Although the use of opioid medications has gained increasing acceptance as a treatment option for chronic pain, there is little empirical research concerning long-term outcomes with this patient population. Several important questions concerning the use of opioids have yet to be examined in controlled studies. These include: determination of the most effective dosing regime, specification of the risk factors for medication abuse, and identification of patients most likely to achieve long-term benefits. Despite the lack of empirical data, the clinical literature to date yields two general approaches to the use of opioid treatment with chronic, nonmalignant pain. The first approach dictates that due to risk of addiction, tolerance, and insensitivity to large doses, opioid medications should be carefully controlled, with minimal and stable dosing as the eventual goal of treatment. The second approach, fostered by the beneficial use of opioids in the treatment of cancer pain, maintains that risk of addiction and abuse has been exaggerated. Proponents of this approach suggest that under-medication is a significant cause of treatment failure and non-compliance in chronic pain patients, and that prescription guidelines should emphasize patients’ reports of adequate relief, regardless of dosage.
The study will test two core hypotheses: 1) what is the best overall approach to long-term (12 month) opioid therapy for chronic pain; and 2) which of the potentially important predictor variables mentioned in the clinical opioid literature are related to outcome in an outpatient veteran population.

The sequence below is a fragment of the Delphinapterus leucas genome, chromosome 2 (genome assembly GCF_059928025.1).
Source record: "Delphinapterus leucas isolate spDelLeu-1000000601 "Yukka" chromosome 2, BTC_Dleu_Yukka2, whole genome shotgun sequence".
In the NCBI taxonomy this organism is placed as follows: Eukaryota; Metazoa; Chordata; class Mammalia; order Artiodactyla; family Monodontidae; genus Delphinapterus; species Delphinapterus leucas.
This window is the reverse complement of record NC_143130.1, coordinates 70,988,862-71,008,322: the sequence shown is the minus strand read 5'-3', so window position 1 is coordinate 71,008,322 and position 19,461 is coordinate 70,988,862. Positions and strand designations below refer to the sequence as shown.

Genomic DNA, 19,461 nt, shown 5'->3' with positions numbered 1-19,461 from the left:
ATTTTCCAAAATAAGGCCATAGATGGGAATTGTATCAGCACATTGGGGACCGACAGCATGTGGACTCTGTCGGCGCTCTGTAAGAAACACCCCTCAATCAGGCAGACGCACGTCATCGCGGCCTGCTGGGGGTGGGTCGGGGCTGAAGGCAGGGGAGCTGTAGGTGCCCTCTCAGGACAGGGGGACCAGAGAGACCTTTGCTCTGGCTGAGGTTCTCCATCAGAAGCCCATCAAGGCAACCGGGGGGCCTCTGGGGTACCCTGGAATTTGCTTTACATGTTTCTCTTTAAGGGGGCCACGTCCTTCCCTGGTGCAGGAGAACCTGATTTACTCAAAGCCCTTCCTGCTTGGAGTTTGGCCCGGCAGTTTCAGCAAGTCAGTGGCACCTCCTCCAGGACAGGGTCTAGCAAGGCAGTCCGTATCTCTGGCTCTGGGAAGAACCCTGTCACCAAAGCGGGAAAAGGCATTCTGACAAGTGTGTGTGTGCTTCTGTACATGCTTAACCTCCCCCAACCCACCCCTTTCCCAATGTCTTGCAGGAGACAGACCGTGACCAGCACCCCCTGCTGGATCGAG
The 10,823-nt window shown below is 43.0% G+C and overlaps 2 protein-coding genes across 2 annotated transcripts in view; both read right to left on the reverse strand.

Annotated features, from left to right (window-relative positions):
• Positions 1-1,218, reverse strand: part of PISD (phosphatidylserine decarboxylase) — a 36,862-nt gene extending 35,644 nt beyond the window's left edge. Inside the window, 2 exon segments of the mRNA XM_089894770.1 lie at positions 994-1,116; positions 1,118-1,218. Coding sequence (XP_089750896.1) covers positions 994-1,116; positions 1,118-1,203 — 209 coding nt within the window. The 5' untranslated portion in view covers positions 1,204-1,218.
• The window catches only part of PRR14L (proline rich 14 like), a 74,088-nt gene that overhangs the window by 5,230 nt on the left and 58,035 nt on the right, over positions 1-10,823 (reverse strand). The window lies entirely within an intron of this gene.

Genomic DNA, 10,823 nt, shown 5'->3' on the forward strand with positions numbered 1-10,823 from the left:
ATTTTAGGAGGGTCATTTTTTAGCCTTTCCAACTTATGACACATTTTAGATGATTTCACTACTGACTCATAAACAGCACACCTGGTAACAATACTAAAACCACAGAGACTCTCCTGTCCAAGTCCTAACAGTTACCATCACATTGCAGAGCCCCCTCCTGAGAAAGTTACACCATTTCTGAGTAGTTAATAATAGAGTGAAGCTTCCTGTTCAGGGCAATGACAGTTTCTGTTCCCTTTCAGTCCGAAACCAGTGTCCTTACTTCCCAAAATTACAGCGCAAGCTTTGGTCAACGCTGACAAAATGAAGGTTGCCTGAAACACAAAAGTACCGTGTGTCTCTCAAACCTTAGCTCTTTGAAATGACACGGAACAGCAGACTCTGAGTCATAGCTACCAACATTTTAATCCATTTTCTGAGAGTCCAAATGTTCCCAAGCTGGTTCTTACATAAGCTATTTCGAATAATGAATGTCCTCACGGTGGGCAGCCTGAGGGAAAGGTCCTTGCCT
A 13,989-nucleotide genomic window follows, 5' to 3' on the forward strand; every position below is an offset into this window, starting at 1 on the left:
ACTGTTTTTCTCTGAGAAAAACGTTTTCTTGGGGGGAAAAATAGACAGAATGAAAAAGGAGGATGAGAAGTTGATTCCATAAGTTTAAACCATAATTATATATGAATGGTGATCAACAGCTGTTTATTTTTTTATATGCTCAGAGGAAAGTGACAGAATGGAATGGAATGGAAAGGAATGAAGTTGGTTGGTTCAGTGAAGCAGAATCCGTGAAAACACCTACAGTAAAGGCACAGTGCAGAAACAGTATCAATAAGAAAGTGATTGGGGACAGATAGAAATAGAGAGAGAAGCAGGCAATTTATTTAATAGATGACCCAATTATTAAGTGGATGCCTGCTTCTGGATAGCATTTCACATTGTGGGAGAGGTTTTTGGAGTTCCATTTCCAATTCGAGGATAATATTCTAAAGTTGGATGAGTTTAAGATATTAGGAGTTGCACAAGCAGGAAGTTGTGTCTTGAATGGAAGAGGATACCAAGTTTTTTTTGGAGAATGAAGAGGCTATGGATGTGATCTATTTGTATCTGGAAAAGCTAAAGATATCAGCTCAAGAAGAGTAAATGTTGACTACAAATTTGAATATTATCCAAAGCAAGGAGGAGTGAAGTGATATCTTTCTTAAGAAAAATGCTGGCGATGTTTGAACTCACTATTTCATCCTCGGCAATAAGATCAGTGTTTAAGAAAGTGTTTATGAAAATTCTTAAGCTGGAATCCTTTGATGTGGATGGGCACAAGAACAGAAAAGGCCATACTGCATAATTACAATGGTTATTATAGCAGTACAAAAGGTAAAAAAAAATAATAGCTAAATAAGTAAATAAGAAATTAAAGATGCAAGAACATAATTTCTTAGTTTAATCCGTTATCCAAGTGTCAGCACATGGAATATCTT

The two approaches to opioid use will be operationalized using medication prescription guidelines as two separate groups (Tolerable Pain Dosage vs. Adequate Relief Dosage) to be tested in a randomized trial. For the Tolerable Pain group, opioid medications will be prescribed at initially low doses with the expectation that low dosing will be adequate to reduce pain to a tolerable level. Dose increases are done slowly and only based on reports of some relief with low dose, with the goal of low and stable dosing to prevent dependence and tolerance. For the Adequate Relief group, opioid dosage is initially rapidly increased until the patient indicates "adequate or substantial" relief, at which point dosage is stabilized. For this group, tolerance and dependence are viewed as signs of inadequate dosing and handled typically with dose increases. Both groups will share some common guidelines such as monthly monitoring, random screens for other drug use, and prescriptions limited to a single clinic. Outcome will be measured with respect to primary outcome variables of pain relief, quality of life, and addictive behaviors, with secondary outcome variables of medication use, mood, illness beliefs, treatment satisfaction, and health care utilization. These variables will be assessed at study entry and every three months thereafter. In addition, the following individual difference variables will be examined to determine patient characteristics which may impact on treatment outcome: psychosocial factors (e.g., history of substance abuse, economic status, environmental support), type and chronicity of pain problem, mood, medication use, quality of life, and illness impact. These variables will also be assessed at study entry and every three months thereafter.